Wednesday, 28 August 2013

Perfect sauna visit

An evening with friends by ‘their’ lake. A coffee break. A moment in the hammock staring up to the tree tops.

A short round with the rowing boat to check the quiet neighbourhood while waiting for the wood-burning sauna to heat up.

Sweating in the sauna, cooling in the lake. Sweating and cooling two, three, four times. Washing up and having a final dip in the lake. Getting dressed and taking a sip of beer for the fluid balance.

Enjoying the warmth of the last rays of sunshine and feeling contented. A perfect kind of summer evening, a rarity this late in our August.

If any of the foreign readers are wondering about the Finnish sauna bathing ways – we are the highest authority with our two million saunas for a people of 5.4 million – I can assure you I am as native as you can get and I have never been to a mixed sauna where everyone wouldn’t have had a swimsuit or trunks. Nakedness is by no means compulsory although it is common among same-sex bathers.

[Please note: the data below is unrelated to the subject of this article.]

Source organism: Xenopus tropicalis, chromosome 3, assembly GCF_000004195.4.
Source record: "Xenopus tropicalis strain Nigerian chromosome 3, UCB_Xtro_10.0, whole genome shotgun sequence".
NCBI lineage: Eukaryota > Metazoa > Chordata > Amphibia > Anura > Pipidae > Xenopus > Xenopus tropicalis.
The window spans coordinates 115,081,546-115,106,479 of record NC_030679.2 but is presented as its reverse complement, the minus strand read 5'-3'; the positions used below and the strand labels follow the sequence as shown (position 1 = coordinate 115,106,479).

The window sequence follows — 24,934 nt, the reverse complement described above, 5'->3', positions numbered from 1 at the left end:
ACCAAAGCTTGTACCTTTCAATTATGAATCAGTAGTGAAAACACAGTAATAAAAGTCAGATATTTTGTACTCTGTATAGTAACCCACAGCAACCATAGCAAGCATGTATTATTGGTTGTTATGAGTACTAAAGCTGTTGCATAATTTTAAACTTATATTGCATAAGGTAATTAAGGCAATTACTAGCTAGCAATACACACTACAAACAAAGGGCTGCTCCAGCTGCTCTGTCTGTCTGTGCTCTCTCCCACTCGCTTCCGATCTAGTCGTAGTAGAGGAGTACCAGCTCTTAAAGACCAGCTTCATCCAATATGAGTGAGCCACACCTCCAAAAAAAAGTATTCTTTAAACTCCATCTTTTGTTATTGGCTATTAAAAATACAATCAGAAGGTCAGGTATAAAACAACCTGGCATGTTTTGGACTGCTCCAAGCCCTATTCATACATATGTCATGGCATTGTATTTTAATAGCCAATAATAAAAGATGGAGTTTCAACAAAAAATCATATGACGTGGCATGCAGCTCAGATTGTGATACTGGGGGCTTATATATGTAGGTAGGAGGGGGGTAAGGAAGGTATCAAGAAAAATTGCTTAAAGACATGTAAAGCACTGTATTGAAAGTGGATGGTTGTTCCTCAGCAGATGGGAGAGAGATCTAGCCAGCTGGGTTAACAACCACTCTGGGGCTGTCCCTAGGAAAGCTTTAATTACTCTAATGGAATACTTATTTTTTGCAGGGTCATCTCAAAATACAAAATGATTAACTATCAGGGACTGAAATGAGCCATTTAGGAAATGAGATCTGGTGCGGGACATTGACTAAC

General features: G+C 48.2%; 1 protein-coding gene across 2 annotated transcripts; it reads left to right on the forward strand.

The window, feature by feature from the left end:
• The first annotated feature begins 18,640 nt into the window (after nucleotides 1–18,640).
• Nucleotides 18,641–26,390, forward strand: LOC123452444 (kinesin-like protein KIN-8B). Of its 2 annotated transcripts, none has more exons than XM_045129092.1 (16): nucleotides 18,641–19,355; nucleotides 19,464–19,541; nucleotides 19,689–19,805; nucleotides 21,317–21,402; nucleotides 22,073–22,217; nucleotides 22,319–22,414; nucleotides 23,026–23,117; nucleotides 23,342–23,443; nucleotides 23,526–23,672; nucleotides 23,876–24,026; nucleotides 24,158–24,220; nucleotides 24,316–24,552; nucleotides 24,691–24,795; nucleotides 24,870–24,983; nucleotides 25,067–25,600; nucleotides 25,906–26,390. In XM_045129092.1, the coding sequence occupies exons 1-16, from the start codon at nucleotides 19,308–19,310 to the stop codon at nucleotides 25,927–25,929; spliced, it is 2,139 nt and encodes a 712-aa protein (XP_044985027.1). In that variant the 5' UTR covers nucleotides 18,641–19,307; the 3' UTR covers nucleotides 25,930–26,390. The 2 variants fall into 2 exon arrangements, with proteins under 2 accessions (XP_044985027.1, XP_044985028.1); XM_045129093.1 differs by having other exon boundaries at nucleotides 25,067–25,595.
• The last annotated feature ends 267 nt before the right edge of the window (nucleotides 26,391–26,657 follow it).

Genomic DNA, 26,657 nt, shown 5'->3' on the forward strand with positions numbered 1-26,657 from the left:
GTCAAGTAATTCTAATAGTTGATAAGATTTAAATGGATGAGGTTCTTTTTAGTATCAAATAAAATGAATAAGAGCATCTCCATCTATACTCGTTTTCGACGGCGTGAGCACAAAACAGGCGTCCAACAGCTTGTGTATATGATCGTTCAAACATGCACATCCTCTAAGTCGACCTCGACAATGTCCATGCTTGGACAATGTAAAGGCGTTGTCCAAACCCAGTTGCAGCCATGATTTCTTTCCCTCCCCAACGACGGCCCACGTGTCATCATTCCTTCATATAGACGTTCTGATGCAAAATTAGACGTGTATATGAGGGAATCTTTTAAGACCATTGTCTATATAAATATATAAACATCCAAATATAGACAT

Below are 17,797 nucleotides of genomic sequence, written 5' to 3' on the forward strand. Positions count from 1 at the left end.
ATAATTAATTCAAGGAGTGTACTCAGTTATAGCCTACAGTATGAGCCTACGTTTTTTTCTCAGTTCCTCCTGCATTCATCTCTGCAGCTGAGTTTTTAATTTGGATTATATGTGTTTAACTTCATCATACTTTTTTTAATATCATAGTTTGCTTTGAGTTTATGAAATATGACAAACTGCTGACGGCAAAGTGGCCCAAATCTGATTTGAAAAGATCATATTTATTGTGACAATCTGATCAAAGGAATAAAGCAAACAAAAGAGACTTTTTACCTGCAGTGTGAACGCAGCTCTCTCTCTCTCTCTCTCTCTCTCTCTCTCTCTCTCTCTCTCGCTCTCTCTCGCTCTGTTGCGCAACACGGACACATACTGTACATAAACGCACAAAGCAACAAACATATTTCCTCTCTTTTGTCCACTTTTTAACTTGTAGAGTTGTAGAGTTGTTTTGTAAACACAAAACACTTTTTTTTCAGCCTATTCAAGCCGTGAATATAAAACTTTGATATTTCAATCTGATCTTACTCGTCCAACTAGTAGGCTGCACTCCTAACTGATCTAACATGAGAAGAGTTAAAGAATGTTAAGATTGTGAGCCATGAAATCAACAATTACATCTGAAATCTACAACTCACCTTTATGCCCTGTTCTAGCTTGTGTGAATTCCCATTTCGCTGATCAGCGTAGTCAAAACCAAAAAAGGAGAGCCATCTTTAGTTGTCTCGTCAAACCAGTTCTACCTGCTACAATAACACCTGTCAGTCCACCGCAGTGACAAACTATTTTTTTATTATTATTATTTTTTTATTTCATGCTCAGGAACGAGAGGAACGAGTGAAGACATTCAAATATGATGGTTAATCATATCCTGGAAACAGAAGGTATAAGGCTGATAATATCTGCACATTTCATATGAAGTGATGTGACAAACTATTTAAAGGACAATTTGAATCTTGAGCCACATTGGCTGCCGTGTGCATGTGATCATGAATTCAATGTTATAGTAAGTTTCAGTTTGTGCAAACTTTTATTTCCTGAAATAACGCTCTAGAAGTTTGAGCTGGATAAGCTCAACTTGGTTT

Monday, 26 August 2013

Night music

Last week, we went to listen to some baroque music performed in the Espoo Cathedral. Where I come from most of the old churches are wooden so it is always a thrill to visit one of the medieval stone churches, and even more so to attend a concert late in a summer evening.

Every Thursday from June to August, a classical concert of some sort is held in the Espoo Cathedral starting at 10 pm. This is an annual festival that began almost 30 years ago and has grown into a versatile and reputable series of events with quite a number of renowned performers. Last Thursday they were mezzo-soprano Monica Groop (his favourite) and the Helsinki Baroque Orchestra. The August evening was already quite dark but we are planning another visit next June to see whether the ambiance of a light summer night will add even something extra to the experience.

The Espoo Cathedral was built in the late 15th century. The bell tower is almost 300 years younger, from 1767. I took the daytime photos last summer when I was driving by and decided to have a stroll in the old churchyard.